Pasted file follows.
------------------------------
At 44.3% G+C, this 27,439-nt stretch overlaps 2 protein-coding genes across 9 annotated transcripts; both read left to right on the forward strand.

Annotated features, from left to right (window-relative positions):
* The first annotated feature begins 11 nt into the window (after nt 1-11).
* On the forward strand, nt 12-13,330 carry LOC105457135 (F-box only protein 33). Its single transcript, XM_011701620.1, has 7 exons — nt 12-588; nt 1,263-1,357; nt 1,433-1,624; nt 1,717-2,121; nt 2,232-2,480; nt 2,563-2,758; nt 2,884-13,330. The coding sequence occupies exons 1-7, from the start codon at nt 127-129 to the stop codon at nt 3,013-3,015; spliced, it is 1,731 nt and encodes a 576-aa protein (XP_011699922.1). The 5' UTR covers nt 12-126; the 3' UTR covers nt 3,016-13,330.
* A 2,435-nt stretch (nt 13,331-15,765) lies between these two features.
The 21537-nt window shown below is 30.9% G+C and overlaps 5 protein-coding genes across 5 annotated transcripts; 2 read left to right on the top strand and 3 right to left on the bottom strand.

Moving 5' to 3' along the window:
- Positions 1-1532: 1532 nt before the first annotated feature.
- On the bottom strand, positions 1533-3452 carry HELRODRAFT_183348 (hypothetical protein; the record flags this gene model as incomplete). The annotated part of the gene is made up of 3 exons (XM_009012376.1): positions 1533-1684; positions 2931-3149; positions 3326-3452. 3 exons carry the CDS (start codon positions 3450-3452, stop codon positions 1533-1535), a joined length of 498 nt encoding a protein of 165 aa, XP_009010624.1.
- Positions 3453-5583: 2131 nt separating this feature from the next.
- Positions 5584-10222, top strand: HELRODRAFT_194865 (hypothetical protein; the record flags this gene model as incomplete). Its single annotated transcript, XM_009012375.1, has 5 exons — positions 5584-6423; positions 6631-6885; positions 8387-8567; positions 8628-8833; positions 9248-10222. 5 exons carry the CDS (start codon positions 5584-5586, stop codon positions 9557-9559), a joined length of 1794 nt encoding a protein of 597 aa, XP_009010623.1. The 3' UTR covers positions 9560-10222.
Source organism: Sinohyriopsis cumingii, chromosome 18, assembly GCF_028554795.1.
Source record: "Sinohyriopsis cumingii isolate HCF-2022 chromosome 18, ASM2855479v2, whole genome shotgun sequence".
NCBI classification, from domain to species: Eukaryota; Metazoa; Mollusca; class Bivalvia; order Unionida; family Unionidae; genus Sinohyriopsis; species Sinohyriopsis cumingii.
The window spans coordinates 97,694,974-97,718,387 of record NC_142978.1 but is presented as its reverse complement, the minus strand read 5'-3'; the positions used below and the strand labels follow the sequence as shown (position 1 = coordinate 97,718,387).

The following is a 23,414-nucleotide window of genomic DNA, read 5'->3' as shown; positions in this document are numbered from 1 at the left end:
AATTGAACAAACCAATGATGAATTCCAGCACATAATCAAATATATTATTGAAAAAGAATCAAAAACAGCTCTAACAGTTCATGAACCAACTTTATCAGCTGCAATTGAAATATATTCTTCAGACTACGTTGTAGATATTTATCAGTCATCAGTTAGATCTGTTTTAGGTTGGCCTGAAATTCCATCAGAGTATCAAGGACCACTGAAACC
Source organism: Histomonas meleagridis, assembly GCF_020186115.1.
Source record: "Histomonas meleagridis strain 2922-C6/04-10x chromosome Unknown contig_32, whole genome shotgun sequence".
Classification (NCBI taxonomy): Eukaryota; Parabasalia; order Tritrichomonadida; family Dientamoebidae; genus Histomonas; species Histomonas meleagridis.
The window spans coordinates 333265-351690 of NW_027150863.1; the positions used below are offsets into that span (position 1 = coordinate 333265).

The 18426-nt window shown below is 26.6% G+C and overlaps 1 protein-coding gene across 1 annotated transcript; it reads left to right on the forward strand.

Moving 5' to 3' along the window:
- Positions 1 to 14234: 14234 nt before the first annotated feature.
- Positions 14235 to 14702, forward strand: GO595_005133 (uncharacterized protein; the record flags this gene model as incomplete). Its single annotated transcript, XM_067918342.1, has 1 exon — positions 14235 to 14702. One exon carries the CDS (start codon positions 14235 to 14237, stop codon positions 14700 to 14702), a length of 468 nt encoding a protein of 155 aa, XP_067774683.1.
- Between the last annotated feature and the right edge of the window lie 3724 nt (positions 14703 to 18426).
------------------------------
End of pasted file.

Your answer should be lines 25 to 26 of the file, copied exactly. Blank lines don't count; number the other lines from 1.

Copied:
- Positions 14235 to 14702, forward strand: GO595_005133 (uncharacterized protein; the record flags this gene model as incomplete). Its single annotated transcript, XM_067918342.1, has 1 exon — positions 14235 to 14702. One exon carries the CDS (start codon positions 14235 to 14237, stop codon positions 14700 to 14702), a length of 468 nt encoding a protein of 155 aa, XP_067774683.1.
- Between the last annotated feature and the right edge of the window lie 3724 nt (positions 14703 to 18426).